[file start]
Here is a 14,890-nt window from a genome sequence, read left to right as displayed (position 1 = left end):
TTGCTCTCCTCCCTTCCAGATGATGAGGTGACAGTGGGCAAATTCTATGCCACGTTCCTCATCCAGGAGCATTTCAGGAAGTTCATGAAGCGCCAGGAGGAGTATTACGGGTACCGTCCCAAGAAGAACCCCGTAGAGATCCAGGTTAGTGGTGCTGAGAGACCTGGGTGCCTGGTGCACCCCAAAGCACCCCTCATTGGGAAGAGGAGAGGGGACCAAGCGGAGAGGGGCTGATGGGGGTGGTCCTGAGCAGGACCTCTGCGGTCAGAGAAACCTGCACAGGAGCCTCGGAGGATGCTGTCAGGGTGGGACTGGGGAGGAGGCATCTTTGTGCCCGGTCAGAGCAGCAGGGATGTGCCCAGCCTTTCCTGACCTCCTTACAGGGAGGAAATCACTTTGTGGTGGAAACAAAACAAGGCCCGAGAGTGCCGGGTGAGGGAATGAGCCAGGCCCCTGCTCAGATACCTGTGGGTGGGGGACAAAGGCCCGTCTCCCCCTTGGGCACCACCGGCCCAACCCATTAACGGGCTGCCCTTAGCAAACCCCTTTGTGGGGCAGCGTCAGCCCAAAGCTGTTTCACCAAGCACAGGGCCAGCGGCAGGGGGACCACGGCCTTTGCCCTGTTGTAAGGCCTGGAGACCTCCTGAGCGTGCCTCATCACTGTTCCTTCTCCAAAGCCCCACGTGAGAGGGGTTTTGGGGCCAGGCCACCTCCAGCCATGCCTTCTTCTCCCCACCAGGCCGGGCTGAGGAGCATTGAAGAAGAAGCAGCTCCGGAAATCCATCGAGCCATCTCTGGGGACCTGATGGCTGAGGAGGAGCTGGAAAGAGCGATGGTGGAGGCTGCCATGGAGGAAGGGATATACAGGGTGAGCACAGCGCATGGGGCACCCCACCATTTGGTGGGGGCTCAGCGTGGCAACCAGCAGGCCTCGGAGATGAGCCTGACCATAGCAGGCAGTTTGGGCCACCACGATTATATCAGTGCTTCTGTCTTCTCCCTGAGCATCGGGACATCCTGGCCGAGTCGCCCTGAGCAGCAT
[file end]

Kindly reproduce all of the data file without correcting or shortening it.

Here is a 14,890-nt window from a genome sequence, read left to right as displayed (position 1 = left end):
TTGCTCTCCTCCCTTCCAGATGATGAGGTGACAGTGGGCAAATTCTATGCCACGTTCCTCATCCAGGAGCATTTCAGGAAGTTCATGAAGCGCCAGGAGGAGTATTACGGGTACCGTCCCAAGAAGAACCCCGTAGAGATCCAGGTTAGTGGTGCTGAGAGACCTGGGTGCCTGGTGCACCCCAAAGCACCCCTCATTGGGAAGAGGAGAGGGGACCAAGCGGAGAGGGGCTGATGGGGGTGGTCCTGAGCAGGACCTCTGCGGTCAGAGAAACCTGCACAGGAGCCTCGGAGGATGCTGTCAGGGTGGGACTGGGGAGGAGGCATCTTTGTGCCCGGTCAGAGCAGCAGGGATGTGCCCAGCCTTTCCTGACCTCCTTACAGGGAGGAAATCACTTTGTGGTGGAAACAAAACAAGGCCCGAGAGTGCCGGGTGAGGGAATGAGCCAGGCCCCTGCTCAGATACCTGTGGGTGGGGGACAAAGGCCCGTCTCCCCCTTGGGCACCACCGGCCCAACCCATTAACGGGCTGCCCTTAGCAAACCCCTTTGTGGGGCAGCGTCAGCCCAAAGCTGTTTCACCAAGCACAGGGCCAGCGGCAGGGGGACCACGGCCTTTGCCCTGTTGTAAGGCCTGGAGACCTCCTGAGCGTGCCTCATCACTGTTCCTTCTCCAAAGCCCCACGTGAGAGGGGTTTTGGGGCCAGGCCACCTCCAGCCATGCCTTCTTCTCCCCACCAGGCCGGGCTGAGGAGCATTGAAGAAGAAGCAGCTCCGGAAATCCATCGAGCCATCTCTGGGGACCTGATGGCTGAGGAGGAGCTGGAAAGAGCGATGGTGGAGGCTGCCATGGAGGAAGGGATATACAGGGTGAGCACAGCGCATGGGGCACCCCACCATTTGGTGGGGGCTCAGCGTGGCAACCAGCAGGCCTCGGAGATGAGCCTGACCATAGCAGGCAGTTTGGGCCACCACGATTATATCAGTGCTTCTGTCTTCTCCCTGAGCATCGGGACATCCTGGCCGAGTCGCCCTGAGCAGCAT